• Every school or college will have a Careers Leader who will be expected to prioritise careers support for ‘disadvantaged’ young people including young people with disabilities.
  • 20 Careers Hubs will be set up across England that will be focused on groups of young people ‘most in need of targeted support.’
  • The Careers and Enterprise Company and the Gatsby Foundation will work together to set out good practice in supporting young people with disabilities.

The strategy has the potential to make a difference. Unfortunately, it is not backed by much in the way of extra funding which may limit the ability of the new Careers Hubs and Careers Leaders to reach out to significant numbers of young people. Still, it is better than nothing.

The Careers Strategy only applies to England. Scotland, Wales and Northern Ireland have their own careers policies and we know there are issues in those countries too. Wherever, you live we expect deaf young people to be getting tailored advice.

If you live or work with deaf young people, you too can play your part. Our website has videos aimed at young people thinking about their futures that you can signpost to. We are also looking at how we can further develop our resources around careers so watch this space! If you have any views about what we could produce – let us know in the comment boxes below.

PS – I did leave the laboratory by the way. 15 years, several roles and two more university degrees later, here I am as an Education and Training Policy Advisor for the National Deaf Children’s Society, a job I much enjoy!

Are universities going to become more inclusive?

Martin-Mclean-cropped

Martin McLean, Education and Training Policy Advisor (Post-14), National Deaf Children’s Society

Pretty soon, lots of teenagers will be receiving their A-level and BTEC results and find out if they will go to their preferred choice of university. I can remember how exciting and also nerve-wracking it felt to go to university for the first time. If you are deaf like me I think it can be even more so: will it be easy to follow the lectures? Will I make friends? Is communication going to be a problem?

Some readers of this blog will remember our fight against the changes to Disabled Students Allowances back in 2014 and 2015. Whilst the Government decided to maintain DSA funding for specialist note-takers (people with training specifically in writing notes for deaf students), funding for ordinary manual note-takers was removed for the 2016-17 academic year along with some other forms of less-specialised support such as library support assistants and proof-readers.

One of the Government’s justifications for cutting DSAs was because it wanted universities to develop a more inclusive approach to teaching so that learning is accessible to more students. No objections to that – we have always wanted universities to be more flexible. There have been plenty of deaf students who have expressed their frustration over the years at reasonable adjustments not being made such as Dean Kamitis in his recent Limping Chicken blog.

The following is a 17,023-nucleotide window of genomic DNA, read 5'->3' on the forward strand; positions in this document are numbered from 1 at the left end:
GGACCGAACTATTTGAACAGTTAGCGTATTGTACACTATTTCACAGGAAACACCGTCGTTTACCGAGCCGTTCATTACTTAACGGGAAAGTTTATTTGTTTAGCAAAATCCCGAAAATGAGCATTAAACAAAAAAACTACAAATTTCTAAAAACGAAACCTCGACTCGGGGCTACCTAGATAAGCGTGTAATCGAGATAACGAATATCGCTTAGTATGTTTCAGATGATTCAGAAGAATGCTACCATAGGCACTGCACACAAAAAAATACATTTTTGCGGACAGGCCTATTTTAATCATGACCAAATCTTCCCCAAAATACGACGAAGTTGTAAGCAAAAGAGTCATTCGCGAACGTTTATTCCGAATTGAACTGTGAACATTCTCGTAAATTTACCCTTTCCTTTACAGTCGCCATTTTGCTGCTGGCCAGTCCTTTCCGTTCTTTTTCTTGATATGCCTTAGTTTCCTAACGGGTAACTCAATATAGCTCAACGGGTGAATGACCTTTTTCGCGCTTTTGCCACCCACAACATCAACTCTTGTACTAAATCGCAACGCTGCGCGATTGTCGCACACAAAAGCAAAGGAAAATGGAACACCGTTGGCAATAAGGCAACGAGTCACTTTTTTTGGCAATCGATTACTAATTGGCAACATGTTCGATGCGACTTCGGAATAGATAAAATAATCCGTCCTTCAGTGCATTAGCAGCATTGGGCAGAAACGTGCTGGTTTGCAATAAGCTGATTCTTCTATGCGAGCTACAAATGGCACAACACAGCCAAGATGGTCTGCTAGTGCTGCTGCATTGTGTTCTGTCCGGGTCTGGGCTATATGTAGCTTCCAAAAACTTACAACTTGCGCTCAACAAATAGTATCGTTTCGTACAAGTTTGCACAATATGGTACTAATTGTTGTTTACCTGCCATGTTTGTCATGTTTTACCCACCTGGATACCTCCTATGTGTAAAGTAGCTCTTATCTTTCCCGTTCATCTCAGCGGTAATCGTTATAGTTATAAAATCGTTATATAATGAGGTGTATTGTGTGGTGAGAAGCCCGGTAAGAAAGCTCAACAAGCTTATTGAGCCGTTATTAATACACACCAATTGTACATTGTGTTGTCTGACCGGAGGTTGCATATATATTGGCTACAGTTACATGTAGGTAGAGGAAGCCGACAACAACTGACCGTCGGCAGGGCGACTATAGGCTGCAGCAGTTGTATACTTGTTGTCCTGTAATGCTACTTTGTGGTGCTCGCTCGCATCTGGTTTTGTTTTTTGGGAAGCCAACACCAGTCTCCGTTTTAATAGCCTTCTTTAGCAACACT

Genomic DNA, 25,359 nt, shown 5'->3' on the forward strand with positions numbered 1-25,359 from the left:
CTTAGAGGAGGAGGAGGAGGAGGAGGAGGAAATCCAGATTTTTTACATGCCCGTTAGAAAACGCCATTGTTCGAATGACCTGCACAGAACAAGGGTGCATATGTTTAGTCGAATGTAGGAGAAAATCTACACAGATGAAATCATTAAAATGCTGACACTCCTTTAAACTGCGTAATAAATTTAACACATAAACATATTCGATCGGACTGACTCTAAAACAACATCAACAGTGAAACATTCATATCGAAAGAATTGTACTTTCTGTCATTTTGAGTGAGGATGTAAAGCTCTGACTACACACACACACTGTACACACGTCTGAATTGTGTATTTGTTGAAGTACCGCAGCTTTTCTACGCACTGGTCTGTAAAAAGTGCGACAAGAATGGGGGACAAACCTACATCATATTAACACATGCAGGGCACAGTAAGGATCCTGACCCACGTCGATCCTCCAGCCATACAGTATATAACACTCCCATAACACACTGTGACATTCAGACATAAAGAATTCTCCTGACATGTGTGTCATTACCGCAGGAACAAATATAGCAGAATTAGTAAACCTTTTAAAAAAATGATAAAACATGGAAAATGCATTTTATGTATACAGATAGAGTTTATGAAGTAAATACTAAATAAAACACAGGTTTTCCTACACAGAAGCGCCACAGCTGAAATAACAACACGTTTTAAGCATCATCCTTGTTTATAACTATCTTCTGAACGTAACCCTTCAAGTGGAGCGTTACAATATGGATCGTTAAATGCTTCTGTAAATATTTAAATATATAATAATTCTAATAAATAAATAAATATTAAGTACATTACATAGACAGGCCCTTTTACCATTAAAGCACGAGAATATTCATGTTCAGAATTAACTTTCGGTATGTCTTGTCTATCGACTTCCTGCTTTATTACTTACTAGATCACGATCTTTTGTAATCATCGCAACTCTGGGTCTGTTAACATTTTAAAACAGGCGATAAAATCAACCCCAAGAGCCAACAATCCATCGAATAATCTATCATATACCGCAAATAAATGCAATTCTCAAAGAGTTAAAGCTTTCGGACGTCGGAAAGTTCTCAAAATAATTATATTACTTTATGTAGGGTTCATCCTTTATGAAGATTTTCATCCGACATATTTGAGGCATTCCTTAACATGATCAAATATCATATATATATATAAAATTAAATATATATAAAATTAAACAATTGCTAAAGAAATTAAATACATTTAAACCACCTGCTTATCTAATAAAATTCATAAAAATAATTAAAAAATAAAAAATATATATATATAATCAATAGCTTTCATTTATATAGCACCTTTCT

The Government has published guidance for higher education providers on ‘Inclusive Practice’. The guidance encourages universities to make changes so that their courses are more accessible to students with disabilities. Some universities are leading the way. I recently visited Du Montford University in Leicester and was impressed with their approach:

You have been waiting for it and here is the ‘but’. Does a piece of guidance go far enough? – the Government does not appear to have any stick (e.g. loss of funding) to beat universities with should they decide to ignore this guidance. Also, a couple of practitioners have said to me that they are concerned that some universities see inclusive practice as simply about rolling-out lecture capture technology. See this lecture recording for an explanation of how lecture capturing can benefit disabled students: see this lecture recording – oh wait…..no subtitles! And here lies the issue for many deaf students. Lecture capturing is not going to make a difference and could actually make access worse if more course content and materials move online.

Deaf students are small in number – most university disability advisors might be aware of 2 or 3 deaf students at their institution at most. This means that in general, teaching staff are not in regular contact with deaf students and have little awareness of their needs. This is why the National Deaf Children’s Society has extended our Supporting Achievement resources to higher education. Supporting the Achievement of Deaf Young People in Higher Education aims to provide disability advisors and other higher education staff with the information required to ensure deaf students get the support they need.

I know from experience, having people around who understand the barriers you face and how to communicate with you properly makes a huge difference. For deaf young people starting uni this September, it might help reduce those fresher’s week nerves!

If you are a young person at uni and you have having difficulties because your course is not fully accessible, you can get in touch with our helpline for further advice and guidance: http://www.ndcs.org.uk/family_support/how_ndcs_can_help/support_and_advice/

This blog is mostly relevant to students from England only as the DSA changes have not taken place in Wales, Scotland and Northern Ireland. However, the Supporting Achievement resource is aimed at universities across the whole of the UK.